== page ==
The Paris Skyline
Leipzig has grand buildings, but the main story to tell is of the fall of the East Germany regime in 1989 - protests in Leipzig were the catalyst. At nearby Colditz you can visit the castle which housed a famous PoW camp in World War II.
Dresden is infamous for the February 1945 bombing, but a visit today will show you a city whose history has been restored, with its fine 18th-century Baroque palaces and churches.
Weimar has the striking contrast between the buildings frequented by leading Enlightenment figures and the presence of Buchenwald concentration camp nearby.
Luther is celebrated in Wittenberg, and at Wartburg Castle where he translated the New Testament into German. At Torgau you can see where American and Russian forces met on 25 April 1945.
Marking the old inner-Germany border
The theatre where the Weimar constitution was drawn-up
The main square in Weimar
Early visits to Goethe’s and Schiller’s private residences. After coffee we’ll drive 1 hour west to Eisenach for lunch in the town before going up to Wartburg Castle. This is where Luther took refuge in 1521/22 - and where he translated the New Testament into German, a significant step in the development of a single German language. We’ll take in the special exhibition for 2017 “Luther & the Germans”.
Mid-afternoon we’ll drive 2 hours to Leipzig for an overnight stay. Short walking tour showing you the highlights of the city centre - the Old Town Hall, the Thomaskirche where Bach was the cantor, and the Nikolaikirche which housed the protests in 1989 that led, eventually, to the fall of East Germany.
1 hour 15 minute drive to Wittenburg. We’ll visit the Schlosskirche, rebuilt in the 1760s, where Luther pinned his 95 Theses to the door - and where he is buried. Also Luther’s colleague Philip Melanchthon’s home, and the Lutherhaus - located in the Augustinian monastery where Luther lived, first as a monk but later with his family. We’ll visit the St Mary’s church in which he married Katharina von Bora. Mid-afternoon we’ll drive back to Leipzig to end the tour or, in the opposite direction, 1 hour 30 minutes north to end the tour in Berlin.
START LEIPZIG (1hr 10min train from Berlin)
Start at a Leipzig hotel - or at the station at 8.43 a.m., you having got the 7.30 a.m. train from Berlin. Drive 1 hour 20 minutes to Weimar. Weimar’s fame comes from its intellectual heyday in the age of the Enlightenment, the late 18th and early 19th centuries, when the writer Goethe (d. 1832 aged 83) lived and worked here, along with the poet and philosopher Schiller (d. 1805, aged 45). We’ll do a leisurely guided walking tour of the city taking in the (outside of) the main sites - fine squares and palaces, Goethe’s and Schiller’s residences, and the Theatre where the ‘Weimar Constitution” of 1919 was drawn up. Before lunch we’ll visit the Bauhaus Museum - the design group was founded here in 1919.
In the afternoon we’ll drive 10 minutes up into the forest to visit Buchenwald Concentration Camp - the memorial and the remains of the camp itself. Night in Weimar
Tributes at Buchenwald Concentration Camp
The reconstructed Frauenkirche, Dresden
Drive 35 minutes to Meissen to visit the famous Meissen Porcelain Museum. After coffee and a look around the town, on 1 hour to Colditz - lunch in the main square then climb up to the Castle for a tour of the World War II Prisoner of War camp. Hear about the famous escapes - and the glider that the prisoners were building!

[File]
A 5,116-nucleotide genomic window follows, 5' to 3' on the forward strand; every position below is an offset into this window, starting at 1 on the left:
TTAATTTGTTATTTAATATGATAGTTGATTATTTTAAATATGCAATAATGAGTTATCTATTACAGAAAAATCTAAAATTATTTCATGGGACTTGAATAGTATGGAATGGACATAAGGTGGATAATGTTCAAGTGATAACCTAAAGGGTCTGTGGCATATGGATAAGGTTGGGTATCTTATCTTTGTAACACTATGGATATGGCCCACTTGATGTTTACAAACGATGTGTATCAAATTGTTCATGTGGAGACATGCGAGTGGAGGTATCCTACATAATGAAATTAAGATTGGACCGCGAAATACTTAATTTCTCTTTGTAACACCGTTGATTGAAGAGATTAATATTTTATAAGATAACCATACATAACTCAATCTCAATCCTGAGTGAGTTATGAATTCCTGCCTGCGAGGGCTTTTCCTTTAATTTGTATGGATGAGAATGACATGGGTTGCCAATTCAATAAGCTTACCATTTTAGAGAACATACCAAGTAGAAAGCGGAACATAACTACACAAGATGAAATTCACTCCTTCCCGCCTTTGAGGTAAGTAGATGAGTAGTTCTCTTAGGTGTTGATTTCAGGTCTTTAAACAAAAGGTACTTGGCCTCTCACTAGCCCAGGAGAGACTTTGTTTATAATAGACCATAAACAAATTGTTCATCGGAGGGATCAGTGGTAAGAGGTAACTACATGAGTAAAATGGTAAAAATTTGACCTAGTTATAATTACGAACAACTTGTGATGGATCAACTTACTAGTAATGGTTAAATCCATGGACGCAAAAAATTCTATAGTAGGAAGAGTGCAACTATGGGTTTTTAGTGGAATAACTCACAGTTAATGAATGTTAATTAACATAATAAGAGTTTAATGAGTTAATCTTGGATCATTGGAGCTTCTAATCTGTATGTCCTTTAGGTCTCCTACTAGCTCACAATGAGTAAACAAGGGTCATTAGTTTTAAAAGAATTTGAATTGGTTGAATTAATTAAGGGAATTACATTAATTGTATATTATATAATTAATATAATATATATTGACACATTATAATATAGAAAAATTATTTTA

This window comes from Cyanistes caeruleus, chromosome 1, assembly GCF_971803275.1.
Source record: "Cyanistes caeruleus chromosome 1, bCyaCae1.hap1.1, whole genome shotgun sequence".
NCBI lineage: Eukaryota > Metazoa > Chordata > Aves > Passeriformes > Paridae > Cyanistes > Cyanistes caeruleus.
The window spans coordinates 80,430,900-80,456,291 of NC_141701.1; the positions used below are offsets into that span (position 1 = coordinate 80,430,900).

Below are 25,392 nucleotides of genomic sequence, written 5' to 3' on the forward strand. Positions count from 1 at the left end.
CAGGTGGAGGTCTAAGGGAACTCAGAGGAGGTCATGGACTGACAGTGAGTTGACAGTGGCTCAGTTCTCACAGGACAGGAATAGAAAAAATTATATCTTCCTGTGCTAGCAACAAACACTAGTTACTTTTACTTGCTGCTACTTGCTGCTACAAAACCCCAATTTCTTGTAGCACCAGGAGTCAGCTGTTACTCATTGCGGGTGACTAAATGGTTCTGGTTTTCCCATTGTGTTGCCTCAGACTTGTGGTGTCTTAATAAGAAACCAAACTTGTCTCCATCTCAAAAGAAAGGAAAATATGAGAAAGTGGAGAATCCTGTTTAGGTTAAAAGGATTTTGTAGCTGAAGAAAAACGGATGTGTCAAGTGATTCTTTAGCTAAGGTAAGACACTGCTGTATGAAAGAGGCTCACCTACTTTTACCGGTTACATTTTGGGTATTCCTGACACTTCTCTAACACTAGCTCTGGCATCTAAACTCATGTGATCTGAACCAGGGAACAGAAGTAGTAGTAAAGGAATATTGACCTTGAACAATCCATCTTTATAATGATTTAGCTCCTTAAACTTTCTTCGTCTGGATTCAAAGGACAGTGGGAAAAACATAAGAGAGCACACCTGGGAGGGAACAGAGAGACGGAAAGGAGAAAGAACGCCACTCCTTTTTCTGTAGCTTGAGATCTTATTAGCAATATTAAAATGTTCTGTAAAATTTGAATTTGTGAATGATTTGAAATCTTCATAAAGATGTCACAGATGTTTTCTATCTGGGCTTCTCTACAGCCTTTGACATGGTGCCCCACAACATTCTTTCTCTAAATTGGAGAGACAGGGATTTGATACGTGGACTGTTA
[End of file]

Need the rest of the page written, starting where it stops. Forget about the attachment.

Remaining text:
Drive 50 minutes to Leipzig - drive in via the huge memorial to the October 1813 Battle of the Nations (or Battle of Leipzig), a turning point in the Napoleonic Wars. Check in to our hotel for the night.
Walking tour of (the outside of) the principal city centre sights: the Old Town Hall (1550s), the Old Exchange building (1680s), the Thomaskirche where Bach was the cantor (15th-century), the Augustusplatz with its 1980s Opera House, and the Nikolaikirche which housed the protests in 1989 that led eventually to the fall of East Germany. We’ll visit the Museum of Contemporary German History which tells the story of East Germany. Then we’ll move on to the Stasi Museum in the former local HQ of the Stasi, the East German secret police. Choice then of going into one or both of the churches, and the Bach Museum. Leave mid-afternoon for 2 hour drive back to Berlin.
The courtyard at Colditz Castle
Start in Berlin - 2 hour drive to Dresden. Walking tour of (the outside of) the principal city centre sites, with a snack lunch stop: the Frauenkirche, the protestant church rebuilt since reunification in 1990 (finished in 2005), the Semper Opera House (1840s), the Brühl Terrace walkway along the River Elbe, the Zwinger palace and gardens (1720s), & the Renaissance Elector’s Palace (Residenzschloss).
After lunch to the stunning Panorama “Baroque Dresden” by Yadegar Asisi: an enormous panorama painting / photo montage of what Dresden might have been like in its 18th-century heyday, as seen from a church tower. An all-round experience, with superb sound and light effects. After, inside the Frauenkirche - extravagant Baroque interior; chance to walk up to the top of the Dome. Choice between visits inside the Zwinger - gallery of Renaissance, Baroque and Dutch art - the Elector’s Palace - ‘Green Vault’ rooms with crafts displays - or the Germany Army Museum of Military History, an excellent 2011 recrafting of an old museum. Night in Dresden
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Website design by Joseph Thomson
Last updated March 2017
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